Imagine having just a single quality that can add years to your life. According to a behavioral psychologist and business consultant, this magical quality exists.
What’s that quality? Laughter.
With the global COVID-19 pandemic, now is especially a good time to laugh.
“When we laugh with someone — whether through a screen or 2m apart — we get this cocktail of hormones that strengthen our emotional bonds in a way that wouldn’t otherwise be possible. Studies show it makes us more resilient, creative, and resourceful,” business consultant Naomi Bagdonas told The Guardian.
Along with behavioral psychologist Jennifer Aaker, the two teach a class at Stanford Business School about the impact of humor and recently published “Humor, Seriously”, a national best-selling book that explains why humor is a “secret weapon” in business and in life.
Humor really is the best medicine
As part of their research, Aaker and Bagdonas found that in most countries around the world, we are not laughing enough. Their research studied 1.4 million people in more than 160 countries and discovered that laughter rates tend to plummet after age 23.
The Guardian said other research helps to support these findings. “It has been found that a four-year-old laughs 300 times a day; a 40-year-old 300 times every 10 weeks.”
Why? Perhaps because adults believe life is too serious to laugh at while a child’s inhibitions and relative inexperience enable him or her to find humor in almost anything.
In Humor, Seriously, the two women present a wide body of research that tells the story of how humor releases hormones that make us happy. Laughter helps us to relax and even increases blood flow throughout the body. The endorphins released during laughter promote a feeling of well-being and can even [temporarily] relieve pain.
How to use humor
The book includes insights from behavioral scientists, business leaders as well as popular comedians to paint a well-rounded picture of the inner workings of humor and how we can use humor to boost our happiness and maybe even extend our lives.
The book also attacks the notion that laughter is unprofessional in a business setting. Leaders should not fear laughter at work. In fact, the best business leaders embrace it.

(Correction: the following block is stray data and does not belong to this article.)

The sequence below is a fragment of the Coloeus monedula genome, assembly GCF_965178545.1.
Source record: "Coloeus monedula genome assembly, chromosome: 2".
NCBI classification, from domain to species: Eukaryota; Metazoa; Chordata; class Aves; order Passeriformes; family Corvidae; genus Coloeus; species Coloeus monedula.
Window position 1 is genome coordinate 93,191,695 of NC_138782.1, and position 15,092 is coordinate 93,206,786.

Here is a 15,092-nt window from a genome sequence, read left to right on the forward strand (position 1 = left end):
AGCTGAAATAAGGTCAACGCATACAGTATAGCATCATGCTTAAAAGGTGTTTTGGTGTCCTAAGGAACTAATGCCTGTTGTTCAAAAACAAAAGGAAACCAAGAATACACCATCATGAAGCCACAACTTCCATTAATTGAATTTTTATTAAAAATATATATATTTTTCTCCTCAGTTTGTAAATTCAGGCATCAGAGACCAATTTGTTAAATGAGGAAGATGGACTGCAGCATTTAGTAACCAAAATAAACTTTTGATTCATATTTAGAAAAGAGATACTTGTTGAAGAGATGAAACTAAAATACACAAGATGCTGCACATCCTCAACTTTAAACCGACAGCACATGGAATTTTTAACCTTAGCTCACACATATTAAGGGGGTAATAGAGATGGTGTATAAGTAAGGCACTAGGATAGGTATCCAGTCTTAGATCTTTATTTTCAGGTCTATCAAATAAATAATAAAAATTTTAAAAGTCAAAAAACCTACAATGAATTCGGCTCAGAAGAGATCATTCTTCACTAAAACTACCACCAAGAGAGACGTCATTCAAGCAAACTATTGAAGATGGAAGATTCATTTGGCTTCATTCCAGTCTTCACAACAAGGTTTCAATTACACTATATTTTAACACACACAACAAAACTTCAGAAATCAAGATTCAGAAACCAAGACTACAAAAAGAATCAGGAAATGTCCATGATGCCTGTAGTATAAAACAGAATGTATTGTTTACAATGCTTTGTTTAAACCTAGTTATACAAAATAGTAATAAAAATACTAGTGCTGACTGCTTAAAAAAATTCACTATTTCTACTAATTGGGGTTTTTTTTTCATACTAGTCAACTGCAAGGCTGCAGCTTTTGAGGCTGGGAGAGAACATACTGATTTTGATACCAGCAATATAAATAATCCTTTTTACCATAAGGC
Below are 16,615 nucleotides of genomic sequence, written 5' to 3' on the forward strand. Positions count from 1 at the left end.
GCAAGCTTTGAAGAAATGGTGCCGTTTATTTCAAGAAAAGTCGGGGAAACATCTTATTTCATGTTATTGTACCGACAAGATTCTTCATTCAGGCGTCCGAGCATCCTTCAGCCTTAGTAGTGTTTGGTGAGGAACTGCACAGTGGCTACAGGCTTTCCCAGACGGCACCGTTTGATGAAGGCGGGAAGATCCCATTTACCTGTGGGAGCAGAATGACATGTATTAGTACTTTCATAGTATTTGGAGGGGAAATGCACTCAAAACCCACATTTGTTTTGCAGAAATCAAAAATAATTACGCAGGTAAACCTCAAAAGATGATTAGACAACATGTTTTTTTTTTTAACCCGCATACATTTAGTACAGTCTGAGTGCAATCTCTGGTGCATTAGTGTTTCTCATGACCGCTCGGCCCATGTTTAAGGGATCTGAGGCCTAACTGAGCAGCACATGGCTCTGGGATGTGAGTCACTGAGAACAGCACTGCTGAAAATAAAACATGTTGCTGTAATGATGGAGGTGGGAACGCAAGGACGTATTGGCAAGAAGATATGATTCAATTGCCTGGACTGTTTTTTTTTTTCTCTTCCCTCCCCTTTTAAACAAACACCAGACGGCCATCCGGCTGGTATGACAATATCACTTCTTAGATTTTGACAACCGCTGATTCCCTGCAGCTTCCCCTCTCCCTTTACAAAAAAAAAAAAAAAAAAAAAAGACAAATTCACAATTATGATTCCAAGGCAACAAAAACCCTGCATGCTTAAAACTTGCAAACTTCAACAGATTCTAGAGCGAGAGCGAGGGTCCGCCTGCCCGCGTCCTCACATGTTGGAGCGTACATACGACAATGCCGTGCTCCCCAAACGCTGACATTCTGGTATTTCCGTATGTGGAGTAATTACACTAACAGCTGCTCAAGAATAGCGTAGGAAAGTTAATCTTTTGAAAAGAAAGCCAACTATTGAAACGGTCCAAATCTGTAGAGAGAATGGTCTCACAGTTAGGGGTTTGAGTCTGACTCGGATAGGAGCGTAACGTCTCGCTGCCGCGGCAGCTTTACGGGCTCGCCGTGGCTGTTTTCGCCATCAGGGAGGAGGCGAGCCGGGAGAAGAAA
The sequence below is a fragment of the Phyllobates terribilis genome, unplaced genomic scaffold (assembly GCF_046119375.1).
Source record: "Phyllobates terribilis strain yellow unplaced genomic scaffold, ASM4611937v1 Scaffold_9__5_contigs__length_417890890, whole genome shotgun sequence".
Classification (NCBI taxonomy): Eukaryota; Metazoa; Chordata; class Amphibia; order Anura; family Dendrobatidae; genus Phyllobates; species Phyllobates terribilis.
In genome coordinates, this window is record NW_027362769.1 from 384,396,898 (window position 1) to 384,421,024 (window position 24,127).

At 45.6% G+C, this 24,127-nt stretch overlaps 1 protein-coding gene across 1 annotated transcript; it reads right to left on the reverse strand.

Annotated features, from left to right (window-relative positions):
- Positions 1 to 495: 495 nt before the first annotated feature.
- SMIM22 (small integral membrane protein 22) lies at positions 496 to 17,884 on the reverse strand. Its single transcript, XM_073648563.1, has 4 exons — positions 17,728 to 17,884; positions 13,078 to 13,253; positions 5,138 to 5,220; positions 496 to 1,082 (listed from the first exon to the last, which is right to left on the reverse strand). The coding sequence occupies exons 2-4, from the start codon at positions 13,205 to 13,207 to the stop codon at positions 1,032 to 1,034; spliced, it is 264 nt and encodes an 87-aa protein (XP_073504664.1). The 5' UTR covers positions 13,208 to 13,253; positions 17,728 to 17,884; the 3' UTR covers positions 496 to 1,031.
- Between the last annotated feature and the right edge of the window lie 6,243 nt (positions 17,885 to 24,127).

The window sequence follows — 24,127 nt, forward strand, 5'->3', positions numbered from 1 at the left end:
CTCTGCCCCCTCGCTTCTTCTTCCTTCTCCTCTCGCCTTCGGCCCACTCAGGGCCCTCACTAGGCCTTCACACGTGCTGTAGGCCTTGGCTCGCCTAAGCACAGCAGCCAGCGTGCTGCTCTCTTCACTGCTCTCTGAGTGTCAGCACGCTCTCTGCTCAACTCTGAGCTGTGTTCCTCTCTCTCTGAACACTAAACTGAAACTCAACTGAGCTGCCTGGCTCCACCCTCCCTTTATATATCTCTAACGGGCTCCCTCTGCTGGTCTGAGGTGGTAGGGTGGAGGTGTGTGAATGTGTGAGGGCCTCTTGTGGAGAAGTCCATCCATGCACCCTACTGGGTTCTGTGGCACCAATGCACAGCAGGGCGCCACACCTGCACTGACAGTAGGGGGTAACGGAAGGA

“Fun is not a top-down thing. It is not a leader’s job to dictate the terms of the culture. It is a leader’s job to signal that humor and fun are welcome here,” Bagdonas told Inc. Leaders don’t necessarily need to be funny. However, they should promote a culture where humor is embraced. Humor helps lighten the atmosphere and promotes happiness and productivity.
“Studies reveal that humor makes us appear more competent and confident, strengthens relationships, unlocks creativity, and boosts our resilience during difficult times,” Aaker and Bagdonas wrote on their website. “98% prefer employees with a sense of humor, and 84 percent believe these employees do better work. But even for those who intuitively understand humor’s power, few know how to wield it with intention.”
The two women caution that humor should only be used within the context of the situation, and if you inadvertently put your foot in your mouth with a bad joke, promptly apologize. “Humor is one of the most context-dependent things in the world,” they told The Guardian.
Take care to examine the truth. “The closer the truth gets to the very real pain people are experiencing, the greater the risk of offending.”
But, laughter is a feeling worth fighting for.
“What I learned is finding ways to laugh through hardship reminds us that we’re in control of our heart and mind, whatever darkness lies behind the door. And that’s a triumph,” Bagdonas said.